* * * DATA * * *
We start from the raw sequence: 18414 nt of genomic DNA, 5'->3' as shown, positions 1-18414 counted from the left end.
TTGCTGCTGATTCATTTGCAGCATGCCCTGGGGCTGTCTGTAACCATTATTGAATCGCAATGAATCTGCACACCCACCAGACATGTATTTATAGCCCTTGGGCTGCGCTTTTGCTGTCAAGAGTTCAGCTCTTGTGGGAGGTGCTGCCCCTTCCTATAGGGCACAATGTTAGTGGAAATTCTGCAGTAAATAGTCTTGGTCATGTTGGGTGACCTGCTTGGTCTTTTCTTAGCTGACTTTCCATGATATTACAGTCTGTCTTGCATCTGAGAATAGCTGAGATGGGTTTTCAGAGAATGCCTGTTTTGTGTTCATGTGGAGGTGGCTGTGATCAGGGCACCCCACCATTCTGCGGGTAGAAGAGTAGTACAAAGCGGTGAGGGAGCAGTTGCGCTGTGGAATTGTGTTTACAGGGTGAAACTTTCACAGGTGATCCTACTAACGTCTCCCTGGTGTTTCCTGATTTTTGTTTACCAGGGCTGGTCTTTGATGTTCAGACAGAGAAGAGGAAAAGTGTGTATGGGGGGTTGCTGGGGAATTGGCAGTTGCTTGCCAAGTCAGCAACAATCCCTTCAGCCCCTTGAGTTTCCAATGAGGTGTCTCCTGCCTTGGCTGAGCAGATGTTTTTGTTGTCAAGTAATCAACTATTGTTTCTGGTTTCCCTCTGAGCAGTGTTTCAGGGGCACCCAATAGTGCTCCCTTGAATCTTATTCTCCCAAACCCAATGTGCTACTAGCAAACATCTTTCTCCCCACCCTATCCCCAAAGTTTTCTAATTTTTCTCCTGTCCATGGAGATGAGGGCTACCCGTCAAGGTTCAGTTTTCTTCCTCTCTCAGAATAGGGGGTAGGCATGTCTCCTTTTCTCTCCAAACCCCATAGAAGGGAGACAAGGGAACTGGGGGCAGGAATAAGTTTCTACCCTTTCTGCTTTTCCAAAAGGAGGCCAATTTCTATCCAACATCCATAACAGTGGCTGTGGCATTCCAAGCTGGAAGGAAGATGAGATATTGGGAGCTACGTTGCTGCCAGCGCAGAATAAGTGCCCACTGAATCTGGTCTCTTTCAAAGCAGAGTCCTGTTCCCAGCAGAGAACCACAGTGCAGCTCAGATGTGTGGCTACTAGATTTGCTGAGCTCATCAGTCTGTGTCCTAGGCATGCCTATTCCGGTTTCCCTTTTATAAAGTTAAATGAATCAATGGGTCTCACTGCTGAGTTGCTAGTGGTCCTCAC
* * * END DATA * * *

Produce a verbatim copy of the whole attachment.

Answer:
We start from the raw sequence: 18414 nt of genomic DNA, 5'->3' as shown, positions 1-18414 counted from the left end.
TTGCTGCTGATTCATTTGCAGCATGCCCTGGGGCTGTCTGTAACCATTATTGAATCGCAATGAATCTGCACACCCACCAGACATGTATTTATAGCCCTTGGGCTGCGCTTTTGCTGTCAAGAGTTCAGCTCTTGTGGGAGGTGCTGCCCCTTCCTATAGGGCACAATGTTAGTGGAAATTCTGCAGTAAATAGTCTTGGTCATGTTGGGTGACCTGCTTGGTCTTTTCTTAGCTGACTTTCCATGATATTACAGTCTGTCTTGCATCTGAGAATAGCTGAGATGGGTTTTCAGAGAATGCCTGTTTTGTGTTCATGTGGAGGTGGCTGTGATCAGGGCACCCCACCATTCTGCGGGTAGAAGAGTAGTACAAAGCGGTGAGGGAGCAGTTGCGCTGTGGAATTGTGTTTACAGGGTGAAACTTTCACAGGTGATCCTACTAACGTCTCCCTGGTGTTTCCTGATTTTTGTTTACCAGGGCTGGTCTTTGATGTTCAGACAGAGAAGAGGAAAAGTGTGTATGGGGGGTTGCTGGGGAATTGGCAGTTGCTTGCCAAGTCAGCAACAATCCCTTCAGCCCCTTGAGTTTCCAATGAGGTGTCTCCTGCCTTGGCTGAGCAGATGTTTTTGTTGTCAAGTAATCAACTATTGTTTCTGGTTTCCCTCTGAGCAGTGTTTCAGGGGCACCCAATAGTGCTCCCTTGAATCTTATTCTCCCAAACCCAATGTGCTACTAGCAAACATCTTTCTCCCCACCCTATCCCCAAAGTTTTCTAATTTTTCTCCTGTCCATGGAGATGAGGGCTACCCGTCAAGGTTCAGTTTTCTTCCTCTCTCAGAATAGGGGGTAGGCATGTCTCCTTTTCTCTCCAAACCCCATAGAAGGGAGACAAGGGAACTGGGGGCAGGAATAAGTTTCTACCCTTTCTGCTTTTCCAAAAGGAGGCCAATTTCTATCCAACATCCATAACAGTGGCTGTGGCATTCCAAGCTGGAAGGAAGATGAGATATTGGGAGCTACGTTGCTGCCAGCGCAGAATAAGTGCCCACTGAATCTGGTCTCTTTCAAAGCAGAGTCCTGTTCCCAGCAGAGAACCACAGTGCAGCTCAGATGTGTGGCTACTAGATTTGCTGAGCTCATCAGTCTGTGTCCTAGGCATGCCTATTCCGGTTTCCCTTTTATAAAGTTAAATGAATCAATGGGTCTCACTGCTGAGTTGCTAGTGGTCCTCAC